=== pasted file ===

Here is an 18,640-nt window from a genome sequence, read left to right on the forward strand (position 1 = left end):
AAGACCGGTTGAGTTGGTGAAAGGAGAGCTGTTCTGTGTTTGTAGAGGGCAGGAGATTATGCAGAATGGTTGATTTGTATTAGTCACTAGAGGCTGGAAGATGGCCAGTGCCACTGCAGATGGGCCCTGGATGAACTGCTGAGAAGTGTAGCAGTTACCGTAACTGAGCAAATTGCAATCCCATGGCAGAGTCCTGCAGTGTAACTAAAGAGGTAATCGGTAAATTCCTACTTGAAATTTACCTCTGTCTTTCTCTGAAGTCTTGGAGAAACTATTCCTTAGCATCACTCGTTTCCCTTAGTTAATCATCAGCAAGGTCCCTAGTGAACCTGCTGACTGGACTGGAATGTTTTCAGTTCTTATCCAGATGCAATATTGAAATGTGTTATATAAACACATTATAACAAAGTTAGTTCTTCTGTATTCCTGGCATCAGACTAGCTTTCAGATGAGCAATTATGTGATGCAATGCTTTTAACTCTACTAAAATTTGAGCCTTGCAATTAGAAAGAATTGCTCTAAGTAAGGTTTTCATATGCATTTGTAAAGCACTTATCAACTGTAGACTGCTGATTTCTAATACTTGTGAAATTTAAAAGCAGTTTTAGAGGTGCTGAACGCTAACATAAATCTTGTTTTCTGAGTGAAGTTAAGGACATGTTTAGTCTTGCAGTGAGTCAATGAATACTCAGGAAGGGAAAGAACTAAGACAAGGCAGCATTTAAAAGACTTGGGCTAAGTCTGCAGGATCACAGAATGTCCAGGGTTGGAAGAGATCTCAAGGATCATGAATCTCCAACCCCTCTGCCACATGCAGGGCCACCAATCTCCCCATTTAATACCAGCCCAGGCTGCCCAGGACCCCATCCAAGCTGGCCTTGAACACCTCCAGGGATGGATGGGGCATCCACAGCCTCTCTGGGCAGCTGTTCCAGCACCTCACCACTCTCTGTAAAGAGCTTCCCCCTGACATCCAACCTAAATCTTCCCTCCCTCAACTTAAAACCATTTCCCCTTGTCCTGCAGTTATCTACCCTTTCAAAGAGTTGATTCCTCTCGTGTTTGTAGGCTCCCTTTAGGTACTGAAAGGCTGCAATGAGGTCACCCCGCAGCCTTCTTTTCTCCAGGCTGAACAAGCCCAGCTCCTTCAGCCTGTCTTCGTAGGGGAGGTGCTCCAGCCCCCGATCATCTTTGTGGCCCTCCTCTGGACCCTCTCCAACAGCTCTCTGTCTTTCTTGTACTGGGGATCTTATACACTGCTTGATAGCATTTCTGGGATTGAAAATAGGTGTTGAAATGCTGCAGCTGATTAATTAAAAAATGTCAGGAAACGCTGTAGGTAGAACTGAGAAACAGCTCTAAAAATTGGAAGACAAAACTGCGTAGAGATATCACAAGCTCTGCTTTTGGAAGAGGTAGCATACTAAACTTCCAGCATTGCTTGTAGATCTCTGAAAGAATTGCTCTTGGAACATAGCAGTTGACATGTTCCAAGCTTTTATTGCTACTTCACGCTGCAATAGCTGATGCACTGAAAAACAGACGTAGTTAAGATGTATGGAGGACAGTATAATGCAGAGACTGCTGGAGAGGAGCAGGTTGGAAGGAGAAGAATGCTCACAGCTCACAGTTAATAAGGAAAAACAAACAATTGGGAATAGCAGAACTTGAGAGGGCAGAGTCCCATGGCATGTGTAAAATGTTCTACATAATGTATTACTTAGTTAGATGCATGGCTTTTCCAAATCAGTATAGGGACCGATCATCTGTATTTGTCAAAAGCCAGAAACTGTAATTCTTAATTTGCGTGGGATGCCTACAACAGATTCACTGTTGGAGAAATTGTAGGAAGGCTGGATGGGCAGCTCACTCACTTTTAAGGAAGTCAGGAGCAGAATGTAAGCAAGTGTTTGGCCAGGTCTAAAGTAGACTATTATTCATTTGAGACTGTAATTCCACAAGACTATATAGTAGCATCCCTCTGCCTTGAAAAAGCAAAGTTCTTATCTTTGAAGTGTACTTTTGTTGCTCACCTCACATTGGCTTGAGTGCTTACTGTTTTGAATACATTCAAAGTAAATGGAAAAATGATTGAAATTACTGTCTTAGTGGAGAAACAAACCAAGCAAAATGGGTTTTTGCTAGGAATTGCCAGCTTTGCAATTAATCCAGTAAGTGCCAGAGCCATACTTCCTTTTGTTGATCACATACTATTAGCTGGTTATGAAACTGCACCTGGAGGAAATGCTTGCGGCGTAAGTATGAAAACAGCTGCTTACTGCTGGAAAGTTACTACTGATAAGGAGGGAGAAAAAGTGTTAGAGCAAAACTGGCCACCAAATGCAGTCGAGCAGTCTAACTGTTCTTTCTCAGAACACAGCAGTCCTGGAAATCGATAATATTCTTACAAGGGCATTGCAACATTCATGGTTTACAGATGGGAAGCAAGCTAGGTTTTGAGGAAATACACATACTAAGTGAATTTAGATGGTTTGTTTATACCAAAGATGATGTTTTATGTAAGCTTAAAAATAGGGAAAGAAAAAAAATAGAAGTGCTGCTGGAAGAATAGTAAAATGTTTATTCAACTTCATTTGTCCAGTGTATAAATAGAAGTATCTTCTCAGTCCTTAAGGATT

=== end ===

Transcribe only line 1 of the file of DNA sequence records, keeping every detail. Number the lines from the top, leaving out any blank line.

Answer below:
Here is an 18,640-nt window from a genome sequence, read left to right on the forward strand (position 1 = left end):